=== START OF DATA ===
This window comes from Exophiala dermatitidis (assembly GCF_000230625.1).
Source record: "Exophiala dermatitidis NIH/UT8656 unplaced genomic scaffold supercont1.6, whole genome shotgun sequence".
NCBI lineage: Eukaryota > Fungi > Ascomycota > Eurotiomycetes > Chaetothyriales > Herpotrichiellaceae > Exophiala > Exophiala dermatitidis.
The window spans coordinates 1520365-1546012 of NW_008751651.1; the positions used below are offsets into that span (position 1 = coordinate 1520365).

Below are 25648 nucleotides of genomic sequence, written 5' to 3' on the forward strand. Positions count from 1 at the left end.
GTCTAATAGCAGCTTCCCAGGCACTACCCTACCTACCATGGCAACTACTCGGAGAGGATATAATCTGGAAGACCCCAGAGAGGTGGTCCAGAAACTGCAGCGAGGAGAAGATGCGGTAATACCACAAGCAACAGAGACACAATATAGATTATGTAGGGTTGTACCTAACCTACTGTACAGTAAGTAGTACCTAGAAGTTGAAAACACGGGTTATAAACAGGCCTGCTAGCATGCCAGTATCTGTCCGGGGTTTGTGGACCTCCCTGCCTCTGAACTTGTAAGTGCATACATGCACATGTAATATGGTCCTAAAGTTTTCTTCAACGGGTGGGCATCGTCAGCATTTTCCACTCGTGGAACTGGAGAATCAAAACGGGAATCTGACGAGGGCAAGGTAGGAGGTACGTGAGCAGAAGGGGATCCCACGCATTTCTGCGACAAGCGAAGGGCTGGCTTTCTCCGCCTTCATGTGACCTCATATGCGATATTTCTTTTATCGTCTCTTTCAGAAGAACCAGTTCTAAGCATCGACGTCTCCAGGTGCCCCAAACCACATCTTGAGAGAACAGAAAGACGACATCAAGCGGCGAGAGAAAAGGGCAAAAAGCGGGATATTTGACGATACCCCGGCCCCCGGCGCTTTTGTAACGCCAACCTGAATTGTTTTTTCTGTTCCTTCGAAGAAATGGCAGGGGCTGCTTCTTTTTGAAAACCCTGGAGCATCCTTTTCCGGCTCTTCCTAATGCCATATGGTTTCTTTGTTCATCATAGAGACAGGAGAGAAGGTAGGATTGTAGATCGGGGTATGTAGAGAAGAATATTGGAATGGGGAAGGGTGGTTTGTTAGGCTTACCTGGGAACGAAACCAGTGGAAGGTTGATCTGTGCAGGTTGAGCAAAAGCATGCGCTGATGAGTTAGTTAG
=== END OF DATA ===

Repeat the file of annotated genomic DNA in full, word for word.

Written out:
This window comes from Exophiala dermatitidis (assembly GCF_000230625.1).
Source record: "Exophiala dermatitidis NIH/UT8656 unplaced genomic scaffold supercont1.6, whole genome shotgun sequence".
NCBI lineage: Eukaryota > Fungi > Ascomycota > Eurotiomycetes > Chaetothyriales > Herpotrichiellaceae > Exophiala > Exophiala dermatitidis.
The window spans coordinates 1520365-1546012 of NW_008751651.1; the positions used below are offsets into that span (position 1 = coordinate 1520365).

Below are 25648 nucleotides of genomic sequence, written 5' to 3' on the forward strand. Positions count from 1 at the left end.
GTCTAATAGCAGCTTCCCAGGCACTACCCTACCTACCATGGCAACTACTCGGAGAGGATATAATCTGGAAGACCCCAGAGAGGTGGTCCAGAAACTGCAGCGAGGAGAAGATGCGGTAATACCACAAGCAACAGAGACACAATATAGATTATGTAGGGTTGTACCTAACCTACTGTACAGTAAGTAGTACCTAGAAGTTGAAAACACGGGTTATAAACAGGCCTGCTAGCATGCCAGTATCTGTCCGGGGTTTGTGGACCTCCCTGCCTCTGAACTTGTAAGTGCATACATGCACATGTAATATGGTCCTAAAGTTTTCTTCAACGGGTGGGCATCGTCAGCATTTTCCACTCGTGGAACTGGAGAATCAAAACGGGAATCTGACGAGGGCAAGGTAGGAGGTACGTGAGCAGAAGGGGATCCCACGCATTTCTGCGACAAGCGAAGGGCTGGCTTTCTCCGCCTTCATGTGACCTCATATGCGATATTTCTTTTATCGTCTCTTTCAGAAGAACCAGTTCTAAGCATCGACGTCTCCAGGTGCCCCAAACCACATCTTGAGAGAACAGAAAGACGACATCAAGCGGCGAGAGAAAAGGGCAAAAAGCGGGATATTTGACGATACCCCGGCCCCCGGCGCTTTTGTAACGCCAACCTGAATTGTTTTTTCTGTTCCTTCGAAGAAATGGCAGGGGCTGCTTCTTTTTGAAAACCCTGGAGCATCCTTTTCCGGCTCTTCCTAATGCCATATGGTTTCTTTGTTCATCATAGAGACAGGAGAGAAGGTAGGATTGTAGATCGGGGTATGTAGAGAAGAATATTGGAATGGGGAAGGGTGGTTTGTTAGGCTTACCTGGGAACGAAACCAGTGGAAGGTTGATCTGTGCAGGTTGAGCAAAAGCATGCGCTGATGAGTTAGTTAG